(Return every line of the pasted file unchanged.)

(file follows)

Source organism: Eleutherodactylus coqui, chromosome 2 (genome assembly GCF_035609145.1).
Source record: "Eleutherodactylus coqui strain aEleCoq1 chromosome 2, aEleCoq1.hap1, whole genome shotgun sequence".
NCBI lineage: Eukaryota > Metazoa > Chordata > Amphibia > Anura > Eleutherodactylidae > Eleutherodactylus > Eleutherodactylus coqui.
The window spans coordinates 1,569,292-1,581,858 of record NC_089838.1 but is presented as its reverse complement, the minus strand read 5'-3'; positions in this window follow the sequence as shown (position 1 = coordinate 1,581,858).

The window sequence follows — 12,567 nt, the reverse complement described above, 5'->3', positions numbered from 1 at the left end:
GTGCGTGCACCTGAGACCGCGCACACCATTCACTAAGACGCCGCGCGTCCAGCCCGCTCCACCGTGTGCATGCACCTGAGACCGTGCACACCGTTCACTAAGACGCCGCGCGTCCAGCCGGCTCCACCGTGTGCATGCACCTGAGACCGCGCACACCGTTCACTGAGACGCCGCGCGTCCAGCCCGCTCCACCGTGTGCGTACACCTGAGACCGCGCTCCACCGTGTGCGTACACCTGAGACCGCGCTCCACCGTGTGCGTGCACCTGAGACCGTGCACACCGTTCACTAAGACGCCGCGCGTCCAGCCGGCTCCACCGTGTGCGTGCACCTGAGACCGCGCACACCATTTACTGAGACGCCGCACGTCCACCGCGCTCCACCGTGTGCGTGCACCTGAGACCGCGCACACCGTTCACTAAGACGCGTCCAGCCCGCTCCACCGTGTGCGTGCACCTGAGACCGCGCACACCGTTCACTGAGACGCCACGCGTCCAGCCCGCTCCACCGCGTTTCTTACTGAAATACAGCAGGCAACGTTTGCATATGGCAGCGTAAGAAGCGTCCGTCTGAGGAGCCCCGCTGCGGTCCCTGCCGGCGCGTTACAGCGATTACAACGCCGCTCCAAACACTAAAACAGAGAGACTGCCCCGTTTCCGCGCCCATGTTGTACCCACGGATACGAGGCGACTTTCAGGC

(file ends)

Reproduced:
Source organism: Eleutherodactylus coqui, chromosome 2 (genome assembly GCF_035609145.1).
Source record: "Eleutherodactylus coqui strain aEleCoq1 chromosome 2, aEleCoq1.hap1, whole genome shotgun sequence".
NCBI lineage: Eukaryota > Metazoa > Chordata > Amphibia > Anura > Eleutherodactylidae > Eleutherodactylus > Eleutherodactylus coqui.
The window spans coordinates 1,569,292-1,581,858 of record NC_089838.1 but is presented as its reverse complement, the minus strand read 5'-3'; positions in this window follow the sequence as shown (position 1 = coordinate 1,581,858).

The window sequence follows — 12,567 nt, the reverse complement described above, 5'->3', positions numbered from 1 at the left end:
GTGCGTGCACCTGAGACCGCGCACACCATTCACTAAGACGCCGCGCGTCCAGCCCGCTCCACCGTGTGCATGCACCTGAGACCGTGCACACCGTTCACTAAGACGCCGCGCGTCCAGCCGGCTCCACCGTGTGCATGCACCTGAGACCGCGCACACCGTTCACTGAGACGCCGCGCGTCCAGCCCGCTCCACCGTGTGCGTACACCTGAGACCGCGCTCCACCGTGTGCGTACACCTGAGACCGCGCTCCACCGTGTGCGTGCACCTGAGACCGTGCACACCGTTCACTAAGACGCCGCGCGTCCAGCCGGCTCCACCGTGTGCGTGCACCTGAGACCGCGCACACCATTTACTGAGACGCCGCACGTCCACCGCGCTCCACCGTGTGCGTGCACCTGAGACCGCGCACACCGTTCACTAAGACGCGTCCAGCCCGCTCCACCGTGTGCGTGCACCTGAGACCGCGCACACCGTTCACTGAGACGCCACGCGTCCAGCCCGCTCCACCGCGTTTCTTACTGAAATACAGCAGGCAACGTTTGCATATGGCAGCGTAAGAAGCGTCCGTCTGAGGAGCCCCGCTGCGGTCCCTGCCGGCGCGTTACAGCGATTACAACGCCGCTCCAAACACTAAAACAGAGAGACTGCCCCGTTTCCGCGCCCATGTTGTACCCACGGATACGAGGCGACTTTCAGGC